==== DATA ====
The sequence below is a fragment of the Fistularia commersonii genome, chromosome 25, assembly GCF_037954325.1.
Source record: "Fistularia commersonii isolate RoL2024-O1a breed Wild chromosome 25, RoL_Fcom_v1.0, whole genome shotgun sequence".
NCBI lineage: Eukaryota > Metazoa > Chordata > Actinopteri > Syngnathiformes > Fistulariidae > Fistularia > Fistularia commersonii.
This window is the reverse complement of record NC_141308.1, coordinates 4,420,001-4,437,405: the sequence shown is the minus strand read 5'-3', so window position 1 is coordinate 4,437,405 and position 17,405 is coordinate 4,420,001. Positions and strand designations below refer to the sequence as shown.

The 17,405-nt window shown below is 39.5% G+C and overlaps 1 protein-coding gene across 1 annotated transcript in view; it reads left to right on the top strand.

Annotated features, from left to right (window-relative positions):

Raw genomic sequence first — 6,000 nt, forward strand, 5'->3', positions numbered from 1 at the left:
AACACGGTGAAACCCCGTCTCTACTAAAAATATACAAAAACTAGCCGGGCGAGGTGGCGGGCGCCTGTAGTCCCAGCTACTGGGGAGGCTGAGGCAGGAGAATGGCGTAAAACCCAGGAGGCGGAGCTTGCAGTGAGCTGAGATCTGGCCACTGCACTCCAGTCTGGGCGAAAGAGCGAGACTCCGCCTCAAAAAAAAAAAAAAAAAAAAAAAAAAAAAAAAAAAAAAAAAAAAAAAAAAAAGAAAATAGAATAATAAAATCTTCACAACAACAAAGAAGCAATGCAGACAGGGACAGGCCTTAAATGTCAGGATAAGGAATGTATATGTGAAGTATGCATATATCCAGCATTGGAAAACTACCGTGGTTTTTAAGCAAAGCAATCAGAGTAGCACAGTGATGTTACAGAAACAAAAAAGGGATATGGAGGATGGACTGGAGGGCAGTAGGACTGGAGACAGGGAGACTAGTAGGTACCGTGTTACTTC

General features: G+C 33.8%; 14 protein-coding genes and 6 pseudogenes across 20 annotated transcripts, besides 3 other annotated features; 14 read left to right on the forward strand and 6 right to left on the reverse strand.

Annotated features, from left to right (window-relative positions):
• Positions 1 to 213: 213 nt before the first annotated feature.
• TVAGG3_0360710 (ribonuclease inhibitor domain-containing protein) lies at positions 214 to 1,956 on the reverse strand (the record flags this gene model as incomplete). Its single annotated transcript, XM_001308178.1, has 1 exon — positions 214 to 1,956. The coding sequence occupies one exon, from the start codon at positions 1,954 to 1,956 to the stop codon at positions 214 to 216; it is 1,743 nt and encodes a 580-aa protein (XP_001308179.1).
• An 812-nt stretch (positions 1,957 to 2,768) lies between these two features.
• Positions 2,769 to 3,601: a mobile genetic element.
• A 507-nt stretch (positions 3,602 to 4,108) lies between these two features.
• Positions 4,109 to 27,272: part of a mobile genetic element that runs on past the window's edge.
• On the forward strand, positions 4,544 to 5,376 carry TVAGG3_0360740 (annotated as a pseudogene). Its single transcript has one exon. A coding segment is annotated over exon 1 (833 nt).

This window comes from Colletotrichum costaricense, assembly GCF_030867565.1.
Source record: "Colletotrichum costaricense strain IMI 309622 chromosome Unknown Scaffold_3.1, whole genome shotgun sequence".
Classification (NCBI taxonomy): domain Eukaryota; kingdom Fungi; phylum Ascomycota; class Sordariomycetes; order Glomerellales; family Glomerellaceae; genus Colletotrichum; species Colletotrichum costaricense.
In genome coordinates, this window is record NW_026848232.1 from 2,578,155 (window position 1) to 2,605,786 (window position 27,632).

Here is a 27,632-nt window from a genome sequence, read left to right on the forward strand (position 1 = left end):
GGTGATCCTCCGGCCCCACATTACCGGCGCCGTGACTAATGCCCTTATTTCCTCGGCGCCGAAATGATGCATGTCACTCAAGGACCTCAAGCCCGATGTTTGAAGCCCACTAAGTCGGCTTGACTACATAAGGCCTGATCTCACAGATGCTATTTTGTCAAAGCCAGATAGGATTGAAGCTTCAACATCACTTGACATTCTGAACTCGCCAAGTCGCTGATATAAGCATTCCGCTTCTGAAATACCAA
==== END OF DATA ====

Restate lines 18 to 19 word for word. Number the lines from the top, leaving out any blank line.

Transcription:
This window comes from Colletotrichum costaricense, assembly GCF_030867565.1.
Source record: "Colletotrichum costaricense strain IMI 309622 chromosome Unknown Scaffold_3.1, whole genome shotgun sequence".